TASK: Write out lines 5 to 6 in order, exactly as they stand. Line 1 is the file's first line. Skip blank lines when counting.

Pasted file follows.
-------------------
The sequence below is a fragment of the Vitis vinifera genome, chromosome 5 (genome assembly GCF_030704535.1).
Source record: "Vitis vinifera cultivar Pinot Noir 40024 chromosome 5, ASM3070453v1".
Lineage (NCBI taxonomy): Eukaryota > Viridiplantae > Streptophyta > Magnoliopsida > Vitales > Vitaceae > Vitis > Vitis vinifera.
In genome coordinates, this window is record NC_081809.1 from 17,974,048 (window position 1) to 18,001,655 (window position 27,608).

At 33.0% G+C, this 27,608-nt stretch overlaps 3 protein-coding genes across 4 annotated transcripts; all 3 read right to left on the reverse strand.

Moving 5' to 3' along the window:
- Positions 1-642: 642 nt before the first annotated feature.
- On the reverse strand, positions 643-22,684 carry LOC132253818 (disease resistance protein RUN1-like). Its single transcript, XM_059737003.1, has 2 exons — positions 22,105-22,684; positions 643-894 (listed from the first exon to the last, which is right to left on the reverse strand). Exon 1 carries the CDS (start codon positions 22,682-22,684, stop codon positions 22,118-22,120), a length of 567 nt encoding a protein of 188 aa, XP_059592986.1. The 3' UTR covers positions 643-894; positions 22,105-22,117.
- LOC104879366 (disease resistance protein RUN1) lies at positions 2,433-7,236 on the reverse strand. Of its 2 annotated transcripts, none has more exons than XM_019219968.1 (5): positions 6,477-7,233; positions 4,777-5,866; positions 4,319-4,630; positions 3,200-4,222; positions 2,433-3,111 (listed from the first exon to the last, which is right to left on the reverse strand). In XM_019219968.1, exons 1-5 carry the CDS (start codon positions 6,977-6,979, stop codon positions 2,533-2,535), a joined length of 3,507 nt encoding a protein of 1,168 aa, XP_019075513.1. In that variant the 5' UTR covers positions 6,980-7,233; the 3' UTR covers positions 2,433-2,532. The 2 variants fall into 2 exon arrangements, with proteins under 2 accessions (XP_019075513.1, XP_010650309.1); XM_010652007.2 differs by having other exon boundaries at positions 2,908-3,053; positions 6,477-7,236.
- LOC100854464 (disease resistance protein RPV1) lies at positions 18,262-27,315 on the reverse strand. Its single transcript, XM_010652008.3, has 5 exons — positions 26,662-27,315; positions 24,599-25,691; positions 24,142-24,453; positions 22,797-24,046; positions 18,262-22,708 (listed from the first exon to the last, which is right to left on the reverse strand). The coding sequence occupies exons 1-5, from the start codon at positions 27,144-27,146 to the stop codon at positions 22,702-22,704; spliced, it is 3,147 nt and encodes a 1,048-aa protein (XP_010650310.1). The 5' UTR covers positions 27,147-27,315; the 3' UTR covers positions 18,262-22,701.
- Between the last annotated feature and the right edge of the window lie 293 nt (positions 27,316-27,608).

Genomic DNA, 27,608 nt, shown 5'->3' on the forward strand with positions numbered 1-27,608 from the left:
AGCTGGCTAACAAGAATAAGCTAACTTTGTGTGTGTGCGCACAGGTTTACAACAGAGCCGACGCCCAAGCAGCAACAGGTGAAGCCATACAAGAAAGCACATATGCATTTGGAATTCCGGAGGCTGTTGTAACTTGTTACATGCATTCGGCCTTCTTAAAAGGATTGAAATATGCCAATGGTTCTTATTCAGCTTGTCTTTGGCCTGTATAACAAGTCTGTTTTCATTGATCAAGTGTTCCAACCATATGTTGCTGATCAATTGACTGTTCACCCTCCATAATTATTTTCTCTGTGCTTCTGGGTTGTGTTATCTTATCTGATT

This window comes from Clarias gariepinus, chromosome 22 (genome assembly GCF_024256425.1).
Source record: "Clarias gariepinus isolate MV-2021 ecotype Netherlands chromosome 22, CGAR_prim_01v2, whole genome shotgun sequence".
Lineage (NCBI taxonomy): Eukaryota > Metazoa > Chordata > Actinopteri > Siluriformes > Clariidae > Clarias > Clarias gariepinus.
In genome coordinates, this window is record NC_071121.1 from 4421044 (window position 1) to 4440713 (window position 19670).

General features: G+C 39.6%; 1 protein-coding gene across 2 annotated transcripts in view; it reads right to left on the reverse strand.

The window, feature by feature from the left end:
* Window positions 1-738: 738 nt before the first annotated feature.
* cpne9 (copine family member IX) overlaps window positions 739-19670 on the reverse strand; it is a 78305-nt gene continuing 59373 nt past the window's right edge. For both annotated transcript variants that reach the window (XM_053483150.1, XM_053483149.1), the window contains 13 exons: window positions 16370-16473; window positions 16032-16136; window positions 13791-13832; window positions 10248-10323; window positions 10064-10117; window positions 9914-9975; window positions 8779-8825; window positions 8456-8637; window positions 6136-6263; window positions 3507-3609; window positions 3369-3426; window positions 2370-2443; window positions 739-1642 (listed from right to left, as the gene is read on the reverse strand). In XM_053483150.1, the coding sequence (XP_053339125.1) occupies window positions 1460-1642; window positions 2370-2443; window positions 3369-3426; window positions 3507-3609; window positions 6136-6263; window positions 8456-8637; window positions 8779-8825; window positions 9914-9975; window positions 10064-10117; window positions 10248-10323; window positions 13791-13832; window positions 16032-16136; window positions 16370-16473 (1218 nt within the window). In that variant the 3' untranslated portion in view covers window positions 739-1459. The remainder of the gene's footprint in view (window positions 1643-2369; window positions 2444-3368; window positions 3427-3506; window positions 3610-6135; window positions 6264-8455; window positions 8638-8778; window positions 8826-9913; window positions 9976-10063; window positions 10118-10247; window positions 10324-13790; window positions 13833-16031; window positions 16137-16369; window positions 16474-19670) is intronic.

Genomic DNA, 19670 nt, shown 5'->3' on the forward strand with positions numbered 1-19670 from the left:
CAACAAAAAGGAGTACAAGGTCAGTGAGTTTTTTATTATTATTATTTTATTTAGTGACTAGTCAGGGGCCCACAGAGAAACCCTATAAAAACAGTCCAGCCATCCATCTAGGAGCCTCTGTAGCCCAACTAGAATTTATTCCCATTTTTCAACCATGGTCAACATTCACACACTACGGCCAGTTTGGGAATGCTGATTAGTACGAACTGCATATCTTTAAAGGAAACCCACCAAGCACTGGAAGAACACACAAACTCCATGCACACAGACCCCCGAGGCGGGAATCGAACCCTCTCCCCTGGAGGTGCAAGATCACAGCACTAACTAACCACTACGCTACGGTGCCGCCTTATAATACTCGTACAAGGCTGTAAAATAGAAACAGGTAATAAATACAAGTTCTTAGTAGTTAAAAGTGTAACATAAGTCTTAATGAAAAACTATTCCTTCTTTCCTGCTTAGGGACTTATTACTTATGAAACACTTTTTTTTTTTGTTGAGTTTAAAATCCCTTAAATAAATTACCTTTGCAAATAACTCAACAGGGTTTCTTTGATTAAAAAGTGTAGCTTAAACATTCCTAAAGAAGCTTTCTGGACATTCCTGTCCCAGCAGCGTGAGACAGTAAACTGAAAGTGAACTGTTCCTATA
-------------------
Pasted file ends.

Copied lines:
At 33.0% G+C, this 27,608-nt stretch overlaps 3 protein-coding genes across 4 annotated transcripts; all 3 read right to left on the reverse strand.

Moving 5' to 3' along the window: